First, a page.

At this weight there’s no shortage of ranked wrestlers, as no fewer than eight additional EIWA grapplers appear in current rankings. Moving down by class, they are senior Jack Mutchnik (American); juniors Anthony Sparacio (Binghamton) and Ryan Pomrinca (Lehigh); sophomore Wil Gil (Franklin & Marshall); and freshmen Corey Shie (AWP), Danny Fongaro (Columbia), and Marshall Keller (Princeton). In other years it would be tempting to bet the field.
NCAA bids: 5
Defending champion: Matthew Kolodzik, Princeton
Junior Matt Kolodzik is the only two-time returning champion in the 2019 tournament; ranked third in the nation, he’s the favorite in this field. If anyone can mount a challenge, it should come from Penn freshman Anthony Artalona, ranked 15th, or Navy junior Jared Prince, twice third in this tournament. But that assumes no surprises, like those provided by the host’s Frank Garcia a year ago; he beat three higher- seeded wrestlers on his way to the finals, where he gave Kolodzik a handful. Or those by Lehigh senior Cortlandt Schuyler, fourth last year, who sandwiched a loss to Prince at EIWAs between wins in their dual and at NCAAs. Prefer your surprises more recent? Drexel’s Parker Kropman, seventh two years ago with Binghamton, recently upset Kolodzik in their dual. Or maybe you like American’s Michael Sprague, a two-time medalist, who just upset Prince in their dual and also holds a win over Kropman.
Cornell’s Jonathan Furnas was sixth two years ago and that red singlet is always dangerous; Harvard’s Brock Wilson was seventh last year as a freshman but has been out of the lineup recently with injuries. Others? Maybe Cole Corrigan, yet another Columbia freshman, with eight straight EIWA dual wins. Or Hofstra newcomer Holden Heller, who has put together a good campaign and could survive the blood round.
NCAA bids: 6
Returning champion: None
Top returnee Mike D’Angelo took the year off from Princeton, leaving three freshmen as the top contenders. The young trio — Bucknell’s Zach Hartman, Lehigh’s Josh Humphreys, and Princeton’s Quincy Monday — have been in the rankings most of the year. Hartman and Monday haven’t met, Humphreys edged Monday early in the season, Hartman turned a scoreless duel against Humphreys into a pin with a Navy ride to a cradle. That could settle the top three seeds right there.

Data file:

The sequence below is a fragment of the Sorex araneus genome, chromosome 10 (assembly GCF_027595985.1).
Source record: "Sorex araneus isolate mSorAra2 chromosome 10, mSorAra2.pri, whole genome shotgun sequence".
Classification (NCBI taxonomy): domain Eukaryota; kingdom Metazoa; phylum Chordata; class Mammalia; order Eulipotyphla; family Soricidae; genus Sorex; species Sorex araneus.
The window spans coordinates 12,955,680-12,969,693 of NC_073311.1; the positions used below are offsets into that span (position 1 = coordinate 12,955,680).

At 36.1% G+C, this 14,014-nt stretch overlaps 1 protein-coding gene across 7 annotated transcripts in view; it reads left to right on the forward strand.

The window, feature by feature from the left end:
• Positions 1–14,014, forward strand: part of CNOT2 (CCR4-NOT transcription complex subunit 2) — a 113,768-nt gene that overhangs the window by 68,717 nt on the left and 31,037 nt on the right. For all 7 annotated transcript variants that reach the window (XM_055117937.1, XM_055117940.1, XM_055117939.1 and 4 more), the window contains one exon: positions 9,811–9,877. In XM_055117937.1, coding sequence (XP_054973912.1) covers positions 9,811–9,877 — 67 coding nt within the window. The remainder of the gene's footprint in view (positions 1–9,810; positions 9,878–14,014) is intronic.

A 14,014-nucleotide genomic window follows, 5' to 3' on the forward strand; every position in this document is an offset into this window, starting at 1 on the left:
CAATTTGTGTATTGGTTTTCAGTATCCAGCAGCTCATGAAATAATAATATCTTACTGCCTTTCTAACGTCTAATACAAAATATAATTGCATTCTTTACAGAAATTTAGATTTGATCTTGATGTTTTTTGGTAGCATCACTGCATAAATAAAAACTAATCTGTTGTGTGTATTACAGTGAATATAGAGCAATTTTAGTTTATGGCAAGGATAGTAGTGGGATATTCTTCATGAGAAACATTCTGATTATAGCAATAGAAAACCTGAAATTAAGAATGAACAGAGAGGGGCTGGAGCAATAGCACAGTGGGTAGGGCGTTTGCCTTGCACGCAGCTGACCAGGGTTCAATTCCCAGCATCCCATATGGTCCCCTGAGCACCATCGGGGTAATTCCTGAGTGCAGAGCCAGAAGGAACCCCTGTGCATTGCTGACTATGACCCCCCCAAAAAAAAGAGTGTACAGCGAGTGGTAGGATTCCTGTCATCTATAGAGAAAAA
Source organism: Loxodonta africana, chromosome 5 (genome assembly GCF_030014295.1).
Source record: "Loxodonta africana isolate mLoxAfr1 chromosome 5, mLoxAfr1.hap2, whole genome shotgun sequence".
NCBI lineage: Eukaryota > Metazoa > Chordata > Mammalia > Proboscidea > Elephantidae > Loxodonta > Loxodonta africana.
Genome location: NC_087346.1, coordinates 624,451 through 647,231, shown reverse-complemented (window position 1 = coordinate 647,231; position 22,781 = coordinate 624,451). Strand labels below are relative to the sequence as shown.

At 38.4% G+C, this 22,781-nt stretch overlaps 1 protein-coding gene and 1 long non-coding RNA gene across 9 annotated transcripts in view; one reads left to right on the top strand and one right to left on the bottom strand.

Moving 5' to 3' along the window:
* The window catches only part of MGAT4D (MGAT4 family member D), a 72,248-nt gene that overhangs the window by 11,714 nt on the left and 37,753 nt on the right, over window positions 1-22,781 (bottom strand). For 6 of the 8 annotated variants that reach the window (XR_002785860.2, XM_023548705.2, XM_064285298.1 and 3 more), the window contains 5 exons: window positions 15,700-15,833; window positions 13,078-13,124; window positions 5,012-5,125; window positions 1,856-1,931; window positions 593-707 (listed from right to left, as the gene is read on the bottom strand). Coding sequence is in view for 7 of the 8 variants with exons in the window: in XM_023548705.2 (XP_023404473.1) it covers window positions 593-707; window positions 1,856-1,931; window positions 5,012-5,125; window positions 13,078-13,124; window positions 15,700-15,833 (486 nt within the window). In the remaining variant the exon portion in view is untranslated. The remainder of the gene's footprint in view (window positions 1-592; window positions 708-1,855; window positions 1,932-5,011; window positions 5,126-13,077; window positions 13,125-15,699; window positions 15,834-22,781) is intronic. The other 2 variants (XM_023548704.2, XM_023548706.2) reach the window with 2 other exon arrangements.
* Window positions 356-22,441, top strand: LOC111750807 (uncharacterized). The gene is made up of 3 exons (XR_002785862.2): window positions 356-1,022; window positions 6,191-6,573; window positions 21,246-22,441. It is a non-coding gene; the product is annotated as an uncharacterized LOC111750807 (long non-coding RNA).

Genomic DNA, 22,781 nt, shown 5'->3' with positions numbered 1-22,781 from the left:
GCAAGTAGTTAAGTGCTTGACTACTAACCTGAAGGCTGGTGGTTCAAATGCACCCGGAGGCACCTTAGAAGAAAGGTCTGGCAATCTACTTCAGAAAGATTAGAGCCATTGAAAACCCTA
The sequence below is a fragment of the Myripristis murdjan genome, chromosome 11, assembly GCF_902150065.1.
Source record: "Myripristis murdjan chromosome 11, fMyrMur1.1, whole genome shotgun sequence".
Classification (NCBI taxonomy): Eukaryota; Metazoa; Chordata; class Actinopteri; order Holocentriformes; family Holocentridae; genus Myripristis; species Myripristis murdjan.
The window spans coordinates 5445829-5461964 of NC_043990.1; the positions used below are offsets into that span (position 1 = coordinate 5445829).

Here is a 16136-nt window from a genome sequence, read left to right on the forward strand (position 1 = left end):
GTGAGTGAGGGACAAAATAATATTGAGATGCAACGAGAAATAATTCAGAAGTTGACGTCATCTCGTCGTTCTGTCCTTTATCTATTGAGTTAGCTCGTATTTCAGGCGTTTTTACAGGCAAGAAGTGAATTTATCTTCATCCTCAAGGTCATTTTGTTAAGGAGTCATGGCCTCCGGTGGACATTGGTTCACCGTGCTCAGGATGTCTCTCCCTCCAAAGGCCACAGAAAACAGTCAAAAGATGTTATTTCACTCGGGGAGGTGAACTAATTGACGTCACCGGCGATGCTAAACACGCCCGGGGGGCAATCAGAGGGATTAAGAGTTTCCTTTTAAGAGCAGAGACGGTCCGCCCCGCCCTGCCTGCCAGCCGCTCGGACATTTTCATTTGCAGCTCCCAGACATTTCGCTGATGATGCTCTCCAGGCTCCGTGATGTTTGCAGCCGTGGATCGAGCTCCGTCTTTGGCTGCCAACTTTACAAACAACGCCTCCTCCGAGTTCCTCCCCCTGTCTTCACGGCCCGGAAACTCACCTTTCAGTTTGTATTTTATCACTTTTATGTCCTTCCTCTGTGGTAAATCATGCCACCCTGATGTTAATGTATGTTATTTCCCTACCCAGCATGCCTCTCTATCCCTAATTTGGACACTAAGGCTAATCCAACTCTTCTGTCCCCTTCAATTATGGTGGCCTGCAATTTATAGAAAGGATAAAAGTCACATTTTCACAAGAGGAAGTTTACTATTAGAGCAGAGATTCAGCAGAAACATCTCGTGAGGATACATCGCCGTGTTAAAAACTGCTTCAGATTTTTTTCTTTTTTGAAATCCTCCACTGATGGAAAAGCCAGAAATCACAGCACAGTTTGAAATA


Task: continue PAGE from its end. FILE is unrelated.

Five additional wrestlers appear in the national rankings, so it’s not a done deal that the new faces will sweep the top places. Army junior Lucas Weiland was fourth in his first EIWA last year, Harvard junior Hunter Ladnier was fifth at 149 last year after a second place in 2017. Hofstra senior Ryan Burkert was eighth last year at 149. Columbia senior Dan Reed came back for his finest season after taking last year off; he was eighth at 149 two years ago and recently upset Hartman. There’s no easy path to the medal round, with at least a half dozen other solid wrestlers in the field.
NCAA bids: 4
Defending champion: Jon Jay Chavez, Cornell
Last year’s champ, Jon Jay Chavez, has missed the season with injury and weight issues; his absence throws the class wide open. Leading contenders are Brown senior Jon Viruet, sixth twice, riding 12 straight dual wins; and Drexel junior Ebed Jarrell, seventh last year. Half a step back is Lehigh senior Gordon Wolf, twice fifth at this weight but nagged by injuries throughout the season. Making their first EIWA appearances are Army junior Cael McCormick (dual win over Wolf) and Navy soph Tanner Skidgel (Star Dual win over McCormick), both of whom are in the rankings.
Others looking to make a statement are Bucknell senior DJ Hollingshead, Columbia junior Laurence Kosoy, Cornell newcomer Andrew Berreyesa, Sacred Heart senior Brandon Levesque, soph Ricky Stamm of Hofstra, and Leonard Merkin or Dale Tiongson of Princeton.
NCAA bids: 5
Defending champion: Jordan Kutler, Lehigh
Returning champion: Brandon Womack, Cornell (165)